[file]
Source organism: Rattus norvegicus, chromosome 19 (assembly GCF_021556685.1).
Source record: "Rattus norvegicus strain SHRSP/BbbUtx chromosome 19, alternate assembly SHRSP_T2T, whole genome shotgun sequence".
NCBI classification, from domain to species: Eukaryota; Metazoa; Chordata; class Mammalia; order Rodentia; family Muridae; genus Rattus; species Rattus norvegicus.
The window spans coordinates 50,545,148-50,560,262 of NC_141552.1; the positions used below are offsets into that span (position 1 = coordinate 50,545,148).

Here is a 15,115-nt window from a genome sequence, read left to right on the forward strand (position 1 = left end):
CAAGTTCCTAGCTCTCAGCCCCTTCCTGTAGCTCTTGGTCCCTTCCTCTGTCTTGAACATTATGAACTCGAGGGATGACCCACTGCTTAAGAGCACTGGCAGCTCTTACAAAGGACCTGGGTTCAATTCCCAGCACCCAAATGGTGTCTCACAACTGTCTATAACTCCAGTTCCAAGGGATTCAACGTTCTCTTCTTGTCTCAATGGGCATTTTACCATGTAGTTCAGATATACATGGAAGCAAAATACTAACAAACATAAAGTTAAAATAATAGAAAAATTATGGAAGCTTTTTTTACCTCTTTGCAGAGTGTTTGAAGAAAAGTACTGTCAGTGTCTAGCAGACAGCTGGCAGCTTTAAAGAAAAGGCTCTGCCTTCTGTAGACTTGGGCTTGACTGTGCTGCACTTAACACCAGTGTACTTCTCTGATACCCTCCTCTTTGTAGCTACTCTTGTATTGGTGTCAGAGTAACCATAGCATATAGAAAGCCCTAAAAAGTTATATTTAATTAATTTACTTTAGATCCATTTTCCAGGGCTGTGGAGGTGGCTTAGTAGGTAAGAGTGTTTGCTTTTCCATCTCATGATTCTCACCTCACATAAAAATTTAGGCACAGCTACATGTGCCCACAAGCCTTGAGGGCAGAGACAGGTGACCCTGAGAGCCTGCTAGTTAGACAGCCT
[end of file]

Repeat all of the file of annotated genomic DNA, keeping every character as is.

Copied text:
Source organism: Rattus norvegicus, chromosome 19 (assembly GCF_021556685.1).
Source record: "Rattus norvegicus strain SHRSP/BbbUtx chromosome 19, alternate assembly SHRSP_T2T, whole genome shotgun sequence".
NCBI classification, from domain to species: Eukaryota; Metazoa; Chordata; class Mammalia; order Rodentia; family Muridae; genus Rattus; species Rattus norvegicus.
The window spans coordinates 50,545,148-50,560,262 of NC_141552.1; the positions used below are offsets into that span (position 1 = coordinate 50,545,148).

Here is a 15,115-nt window from a genome sequence, read left to right on the forward strand (position 1 = left end):
CAAGTTCCTAGCTCTCAGCCCCTTCCTGTAGCTCTTGGTCCCTTCCTCTGTCTTGAACATTATGAACTCGAGGGATGACCCACTGCTTAAGAGCACTGGCAGCTCTTACAAAGGACCTGGGTTCAATTCCCAGCACCCAAATGGTGTCTCACAACTGTCTATAACTCCAGTTCCAAGGGATTCAACGTTCTCTTCTTGTCTCAATGGGCATTTTACCATGTAGTTCAGATATACATGGAAGCAAAATACTAACAAACATAAAGTTAAAATAATAGAAAAATTATGGAAGCTTTTTTTACCTCTTTGCAGAGTGTTTGAAGAAAAGTACTGTCAGTGTCTAGCAGACAGCTGGCAGCTTTAAAGAAAAGGCTCTGCCTTCTGTAGACTTGGGCTTGACTGTGCTGCACTTAACACCAGTGTACTTCTCTGATACCCTCCTCTTTGTAGCTACTCTTGTATTGGTGTCAGAGTAACCATAGCATATAGAAAGCCCTAAAAAGTTATATTTAATTAATTTACTTTAGATCCATTTTCCAGGGCTGTGGAGGTGGCTTAGTAGGTAAGAGTGTTTGCTTTTCCATCTCATGATTCTCACCTCACATAAAAATTTAGGCACAGCTACATGTGCCCACAAGCCTTGAGGGCAGAGACAGGTGACCCTGAGAGCCTGCTAGTTAGACAGCCT